The garden front of Garron Tower, County Antrim. Built at a cost of £4,000 over several years from 1848 onwards, the house sits on a plateau high above the sea and with views, on a clear day, across to Scotland. Intended as a summer residence, Garron Tower’s architect is thought to have been Lewis Vulliamy, his client being Frances Anne, Marchioness of Londonderry who had inherited land here from her mother, the second Countess of Antrim. It has been suggested that her intention was to own a property superior to Glenarm Castle, inherited by her aunt, which stands a few miles further south. Garron Tower’s austere exterior is not aided by the use of black basalt, but the original interiors were said to be luxurious. The property was little used after Lady Londonderry’s death and by the end of the 19th century was rented for use as a hotel. It was badly damaged by fire in 1914, the house was converted into a school in 1950 and now exudes a grimly institutional air.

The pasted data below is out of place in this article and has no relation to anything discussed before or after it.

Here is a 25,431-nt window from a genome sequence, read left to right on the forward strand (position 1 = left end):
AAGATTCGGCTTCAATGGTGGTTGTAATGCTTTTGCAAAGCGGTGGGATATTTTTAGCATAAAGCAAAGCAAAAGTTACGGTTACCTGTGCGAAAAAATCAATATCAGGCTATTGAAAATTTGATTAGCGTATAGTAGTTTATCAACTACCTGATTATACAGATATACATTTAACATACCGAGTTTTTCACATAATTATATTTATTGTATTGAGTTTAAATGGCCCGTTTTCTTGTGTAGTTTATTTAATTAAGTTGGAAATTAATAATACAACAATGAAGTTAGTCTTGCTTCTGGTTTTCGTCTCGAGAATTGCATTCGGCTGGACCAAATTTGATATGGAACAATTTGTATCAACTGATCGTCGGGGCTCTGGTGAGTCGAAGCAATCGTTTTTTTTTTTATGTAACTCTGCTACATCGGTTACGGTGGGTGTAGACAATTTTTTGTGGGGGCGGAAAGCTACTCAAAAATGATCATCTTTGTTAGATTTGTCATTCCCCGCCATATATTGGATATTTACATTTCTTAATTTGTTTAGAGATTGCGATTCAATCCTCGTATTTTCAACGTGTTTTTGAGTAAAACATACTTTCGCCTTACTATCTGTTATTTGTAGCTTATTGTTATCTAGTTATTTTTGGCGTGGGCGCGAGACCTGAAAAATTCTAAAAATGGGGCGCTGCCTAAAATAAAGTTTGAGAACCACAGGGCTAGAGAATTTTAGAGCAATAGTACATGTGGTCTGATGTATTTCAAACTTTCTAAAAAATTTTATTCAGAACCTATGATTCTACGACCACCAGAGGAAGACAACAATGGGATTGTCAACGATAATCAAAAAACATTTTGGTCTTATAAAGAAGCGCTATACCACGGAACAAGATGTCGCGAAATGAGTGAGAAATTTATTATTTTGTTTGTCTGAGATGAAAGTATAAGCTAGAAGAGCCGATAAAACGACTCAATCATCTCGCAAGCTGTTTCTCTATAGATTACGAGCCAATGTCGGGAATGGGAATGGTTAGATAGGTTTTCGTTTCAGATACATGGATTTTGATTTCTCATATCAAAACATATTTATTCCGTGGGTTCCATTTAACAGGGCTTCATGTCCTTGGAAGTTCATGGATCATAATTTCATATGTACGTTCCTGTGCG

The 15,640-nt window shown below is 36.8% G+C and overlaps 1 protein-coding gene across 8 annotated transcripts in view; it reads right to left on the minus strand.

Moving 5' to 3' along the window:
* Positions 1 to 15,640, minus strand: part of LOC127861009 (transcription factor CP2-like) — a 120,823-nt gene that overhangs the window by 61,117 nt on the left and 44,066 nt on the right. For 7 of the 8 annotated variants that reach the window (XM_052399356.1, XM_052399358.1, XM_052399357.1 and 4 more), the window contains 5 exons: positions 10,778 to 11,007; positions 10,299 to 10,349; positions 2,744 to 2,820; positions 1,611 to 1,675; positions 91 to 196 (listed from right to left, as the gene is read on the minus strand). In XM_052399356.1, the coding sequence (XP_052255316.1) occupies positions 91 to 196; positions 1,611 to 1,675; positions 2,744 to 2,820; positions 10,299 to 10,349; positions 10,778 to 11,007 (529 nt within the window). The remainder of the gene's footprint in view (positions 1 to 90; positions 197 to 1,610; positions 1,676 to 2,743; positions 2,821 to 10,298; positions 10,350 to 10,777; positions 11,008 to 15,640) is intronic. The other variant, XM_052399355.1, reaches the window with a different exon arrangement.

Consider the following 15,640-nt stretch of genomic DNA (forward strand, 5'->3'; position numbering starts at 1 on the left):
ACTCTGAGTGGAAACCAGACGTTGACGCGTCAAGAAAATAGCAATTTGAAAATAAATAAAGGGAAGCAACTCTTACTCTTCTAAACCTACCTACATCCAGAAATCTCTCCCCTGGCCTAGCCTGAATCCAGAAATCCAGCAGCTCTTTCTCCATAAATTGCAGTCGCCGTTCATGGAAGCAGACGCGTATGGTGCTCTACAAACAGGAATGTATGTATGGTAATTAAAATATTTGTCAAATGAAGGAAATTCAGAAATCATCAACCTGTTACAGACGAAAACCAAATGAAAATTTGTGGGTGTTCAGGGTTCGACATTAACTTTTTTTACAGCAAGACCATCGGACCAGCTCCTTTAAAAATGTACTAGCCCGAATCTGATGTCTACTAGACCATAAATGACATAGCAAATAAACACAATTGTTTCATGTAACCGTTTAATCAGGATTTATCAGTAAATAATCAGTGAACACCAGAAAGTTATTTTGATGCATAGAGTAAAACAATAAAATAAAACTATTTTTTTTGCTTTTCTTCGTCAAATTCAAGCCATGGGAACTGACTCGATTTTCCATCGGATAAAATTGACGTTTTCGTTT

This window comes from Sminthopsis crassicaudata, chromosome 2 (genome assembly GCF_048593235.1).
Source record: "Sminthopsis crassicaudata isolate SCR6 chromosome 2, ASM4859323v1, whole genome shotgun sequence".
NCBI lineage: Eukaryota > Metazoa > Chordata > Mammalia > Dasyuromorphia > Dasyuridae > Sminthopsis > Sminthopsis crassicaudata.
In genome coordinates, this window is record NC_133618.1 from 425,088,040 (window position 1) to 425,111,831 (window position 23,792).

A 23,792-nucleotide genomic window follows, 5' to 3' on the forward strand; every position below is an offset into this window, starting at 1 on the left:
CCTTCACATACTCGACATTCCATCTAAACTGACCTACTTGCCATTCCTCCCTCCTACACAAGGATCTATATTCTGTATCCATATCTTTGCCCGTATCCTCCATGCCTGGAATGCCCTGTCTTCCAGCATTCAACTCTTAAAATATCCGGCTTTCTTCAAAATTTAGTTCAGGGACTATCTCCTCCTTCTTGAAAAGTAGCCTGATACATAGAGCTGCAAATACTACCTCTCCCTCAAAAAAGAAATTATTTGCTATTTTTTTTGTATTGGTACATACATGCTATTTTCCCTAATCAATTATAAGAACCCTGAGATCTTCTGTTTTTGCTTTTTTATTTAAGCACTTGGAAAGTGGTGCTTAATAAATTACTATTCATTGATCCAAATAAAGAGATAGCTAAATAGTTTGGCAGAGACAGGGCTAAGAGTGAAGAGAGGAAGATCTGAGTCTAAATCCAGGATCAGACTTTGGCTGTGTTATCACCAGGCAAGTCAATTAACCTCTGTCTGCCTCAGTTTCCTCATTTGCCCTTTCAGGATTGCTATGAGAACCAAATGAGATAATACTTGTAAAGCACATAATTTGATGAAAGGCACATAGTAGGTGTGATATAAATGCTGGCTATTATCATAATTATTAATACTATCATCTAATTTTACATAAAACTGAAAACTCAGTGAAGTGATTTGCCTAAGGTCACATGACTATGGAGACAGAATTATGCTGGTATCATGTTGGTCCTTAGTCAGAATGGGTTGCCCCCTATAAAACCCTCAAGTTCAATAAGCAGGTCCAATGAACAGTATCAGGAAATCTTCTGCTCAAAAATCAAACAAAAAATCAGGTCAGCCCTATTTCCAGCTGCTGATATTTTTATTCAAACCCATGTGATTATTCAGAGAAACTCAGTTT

Beautiful! Good that it wasn’t left to the elements after the fire.
Please tell me those aren’t PVC windows!